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Your second year of uni is an exciting time. You have done your first year, lived in halls, made some friends and generally experienced the student lifestyle. While some students will choose to remain in halls in their second year, most will go out on their own and choose a place to live with their new uni friends.
Here’s some things to know before going out in the scary world of renting as a second-year university student.
Do Choose Your New Housemates Carefully
It’s exciting to be able to choose who you will live with in your second year and beyond but be careful this is a big decision. Think how well do you really know them? Especially if you are thinking of moving in with friends you've met on your course.It’s one thing seeing each other for a couple of hours a day but will you be compatible over a long period of time sharing the same space?
If you're moving in with friends you made in halls in the first year, consider whether your friendship would be stronger if they weren't always 'borrowing' your food!
Do Shop Around
Depending on where you’re attending uni, rent prices could be vastly different, so you’ll need to spend some serious time as a group choosing the best place for you.
Often the closer to the university you live, the higher your rent will be. Take other factors into consideration too, for example do one or more of you drive? If so, could you potentially live a little further out and save yourself some money?
It’s also a good idea to check out how close you will be to local transport links, so you don’t end up stranded and spending your entire student loan getting taxis to get to and from lectures.
Don’t Be the Party House
It can be tempting to overdo the celebrations and the overexcitement of being truly independent and throw constant parties.
While it’s fine to have the odd party and expand your social group, you don’t want your house to become the one that EVERYONE comes back to at the end of EVERY night out.
Sounds fun, but actually, in your second year the amount of uni work will increase and there will be times when you’ll need to knuckle down and get your work done. So, you will need your home to be a quiet place where you can either get your work done or come back and relax after a hard day. It should be about balance, no one wants to live in a constant party anyway, it will get old fast.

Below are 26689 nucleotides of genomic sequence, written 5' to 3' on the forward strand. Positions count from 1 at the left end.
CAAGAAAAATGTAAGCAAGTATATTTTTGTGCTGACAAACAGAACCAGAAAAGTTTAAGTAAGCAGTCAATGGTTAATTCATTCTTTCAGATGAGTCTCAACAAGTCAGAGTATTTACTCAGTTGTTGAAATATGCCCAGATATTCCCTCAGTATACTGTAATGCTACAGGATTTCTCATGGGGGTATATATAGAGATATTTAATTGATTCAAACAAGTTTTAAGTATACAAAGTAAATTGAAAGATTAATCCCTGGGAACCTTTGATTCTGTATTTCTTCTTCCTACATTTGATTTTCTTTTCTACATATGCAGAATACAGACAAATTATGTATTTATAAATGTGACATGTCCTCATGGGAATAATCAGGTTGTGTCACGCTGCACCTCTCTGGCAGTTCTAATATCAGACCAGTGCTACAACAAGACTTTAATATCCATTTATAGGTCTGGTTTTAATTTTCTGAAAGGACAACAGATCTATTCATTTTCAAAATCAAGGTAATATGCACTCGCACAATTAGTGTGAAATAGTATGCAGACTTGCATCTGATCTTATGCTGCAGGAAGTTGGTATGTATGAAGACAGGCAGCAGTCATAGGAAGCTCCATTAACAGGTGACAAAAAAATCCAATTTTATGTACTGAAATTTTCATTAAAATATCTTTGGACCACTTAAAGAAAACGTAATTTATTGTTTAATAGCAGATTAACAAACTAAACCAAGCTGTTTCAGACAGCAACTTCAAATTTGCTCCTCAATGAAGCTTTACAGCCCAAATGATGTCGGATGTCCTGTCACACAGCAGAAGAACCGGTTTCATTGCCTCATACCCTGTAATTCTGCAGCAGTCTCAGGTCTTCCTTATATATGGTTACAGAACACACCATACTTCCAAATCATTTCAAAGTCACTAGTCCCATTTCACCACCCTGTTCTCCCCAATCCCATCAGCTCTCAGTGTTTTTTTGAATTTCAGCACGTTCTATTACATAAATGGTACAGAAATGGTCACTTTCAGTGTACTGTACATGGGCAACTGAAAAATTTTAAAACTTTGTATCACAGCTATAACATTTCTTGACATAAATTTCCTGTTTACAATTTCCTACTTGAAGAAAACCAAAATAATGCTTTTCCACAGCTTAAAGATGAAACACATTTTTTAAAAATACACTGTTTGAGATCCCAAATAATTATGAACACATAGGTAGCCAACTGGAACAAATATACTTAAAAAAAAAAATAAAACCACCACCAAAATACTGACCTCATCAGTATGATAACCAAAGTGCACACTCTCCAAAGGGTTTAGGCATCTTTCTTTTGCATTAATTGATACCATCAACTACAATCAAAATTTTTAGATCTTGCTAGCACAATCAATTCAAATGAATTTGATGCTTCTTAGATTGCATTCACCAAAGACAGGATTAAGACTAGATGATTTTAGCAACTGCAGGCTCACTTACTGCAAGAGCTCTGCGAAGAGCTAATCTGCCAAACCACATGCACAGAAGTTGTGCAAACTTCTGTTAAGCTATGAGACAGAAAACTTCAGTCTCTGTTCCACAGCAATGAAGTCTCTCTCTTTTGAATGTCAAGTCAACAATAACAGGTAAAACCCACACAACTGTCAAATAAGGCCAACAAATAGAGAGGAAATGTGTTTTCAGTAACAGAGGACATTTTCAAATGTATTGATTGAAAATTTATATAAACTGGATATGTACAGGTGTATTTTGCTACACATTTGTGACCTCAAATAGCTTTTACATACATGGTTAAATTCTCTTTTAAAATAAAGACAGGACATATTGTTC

Don’t Leave It Too Late
One of the most common mistakes students make when choosing their uni accommodation is leaving it to the last minute and then either scrambling to find people to live with or frantically searching for a house that hasn’t already been taken.
Give yourself plenty of time, decide who you want to live with before the end of the first year and begin your search asap. You need to have sorted your accommodation and have your agreement in place before everyone goes home for the summer.
Do Make Sure Everyone’s Happy
Often two or three members of the group will take the lead in the search for accommodation, which is fine, as long as everyone has a chance to view it themselves and decide if they are happy with everything.
Deciding on behalf of someone is a recipe for arguments down the line, as is assuming someone will be happy with the box room (there’s always a box room). Talk about who gets each room in a mature way and if you can’t agree you can always draw straws to decide. Even then, make sure everyone’s happy with the results, as these tensions have a way of coming out in the future.
If you choose the right people and everyone is reasonable then you should be able to decide amongst yourself who needs the en-suite most and who won’t mind being in a single bed.
Choosing your accommodation for year two of uni is a big step towards becoming an independent and responsible adult and there will most likely be things you wish you did differently, but it will be a learning curve and great for your personal development.
Happy house hunting!
Uni Baggage is a luggage delivery service that helps students send their belongings ahead to their university accommodation which is one less thing for students to worry about.